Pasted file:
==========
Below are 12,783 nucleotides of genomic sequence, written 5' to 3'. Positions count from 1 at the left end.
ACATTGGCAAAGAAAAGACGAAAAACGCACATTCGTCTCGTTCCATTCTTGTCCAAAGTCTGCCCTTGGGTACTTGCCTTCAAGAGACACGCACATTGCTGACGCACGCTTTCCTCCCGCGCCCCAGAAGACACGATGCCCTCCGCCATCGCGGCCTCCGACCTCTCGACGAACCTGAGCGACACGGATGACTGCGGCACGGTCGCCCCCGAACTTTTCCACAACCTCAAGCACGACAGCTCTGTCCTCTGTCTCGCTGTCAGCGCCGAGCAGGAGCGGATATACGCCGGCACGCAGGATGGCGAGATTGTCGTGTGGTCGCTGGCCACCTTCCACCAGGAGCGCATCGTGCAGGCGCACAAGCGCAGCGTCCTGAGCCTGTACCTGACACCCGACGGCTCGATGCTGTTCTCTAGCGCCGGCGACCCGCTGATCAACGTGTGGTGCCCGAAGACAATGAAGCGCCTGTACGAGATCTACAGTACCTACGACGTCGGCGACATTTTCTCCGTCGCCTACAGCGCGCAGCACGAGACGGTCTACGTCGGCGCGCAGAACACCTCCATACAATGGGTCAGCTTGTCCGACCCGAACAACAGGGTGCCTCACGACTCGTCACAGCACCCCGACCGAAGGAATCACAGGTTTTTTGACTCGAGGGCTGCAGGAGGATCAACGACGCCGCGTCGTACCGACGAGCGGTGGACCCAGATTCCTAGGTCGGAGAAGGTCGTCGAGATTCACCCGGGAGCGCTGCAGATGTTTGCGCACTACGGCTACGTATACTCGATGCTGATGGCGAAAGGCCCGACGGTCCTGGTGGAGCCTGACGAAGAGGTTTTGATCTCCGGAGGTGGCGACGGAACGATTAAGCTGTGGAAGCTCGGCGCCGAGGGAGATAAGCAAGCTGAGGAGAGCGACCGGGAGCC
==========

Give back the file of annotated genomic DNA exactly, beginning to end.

Below are 12,783 nucleotides of genomic sequence, written 5' to 3'. Positions count from 1 at the left end.
ACATTGGCAAAGAAAAGACGAAAAACGCACATTCGTCTCGTTCCATTCTTGTCCAAAGTCTGCCCTTGGGTACTTGCCTTCAAGAGACACGCACATTGCTGACGCACGCTTTCCTCCCGCGCCCCAGAAGACACGATGCCCTCCGCCATCGCGGCCTCCGACCTCTCGACGAACCTGAGCGACACGGATGACTGCGGCACGGTCGCCCCCGAACTTTTCCACAACCTCAAGCACGACAGCTCTGTCCTCTGTCTCGCTGTCAGCGCCGAGCAGGAGCGGATATACGCCGGCACGCAGGATGGCGAGATTGTCGTGTGGTCGCTGGCCACCTTCCACCAGGAGCGCATCGTGCAGGCGCACAAGCGCAGCGTCCTGAGCCTGTACCTGACACCCGACGGCTCGATGCTGTTCTCTAGCGCCGGCGACCCGCTGATCAACGTGTGGTGCCCGAAGACAATGAAGCGCCTGTACGAGATCTACAGTACCTACGACGTCGGCGACATTTTCTCCGTCGCCTACAGCGCGCAGCACGAGACGGTCTACGTCGGCGCGCAGAACACCTCCATACAATGGGTCAGCTTGTCCGACCCGAACAACAGGGTGCCTCACGACTCGTCACAGCACCCCGACCGAAGGAATCACAGGTTTTTTGACTCGAGGGCTGCAGGAGGATCAACGACGCCGCGTCGTACCGACGAGCGGTGGACCCAGATTCCTAGGTCGGAGAAGGTCGTCGAGATTCACCCGGGAGCGCTGCAGATGTTTGCGCACTACGGCTACGTATACTCGATGCTGATGGCGAAAGGCCCGACGGTCCTGGTGGAGCCTGACGAAGAGGTTTTGATCTCCGGAGGTGGCGACGGAACGATTAAGCTGTGGAAGCTCGGCGCCGAGGGAGATAAGCAAGCTGAGGAGAGCGACCGGGAGCC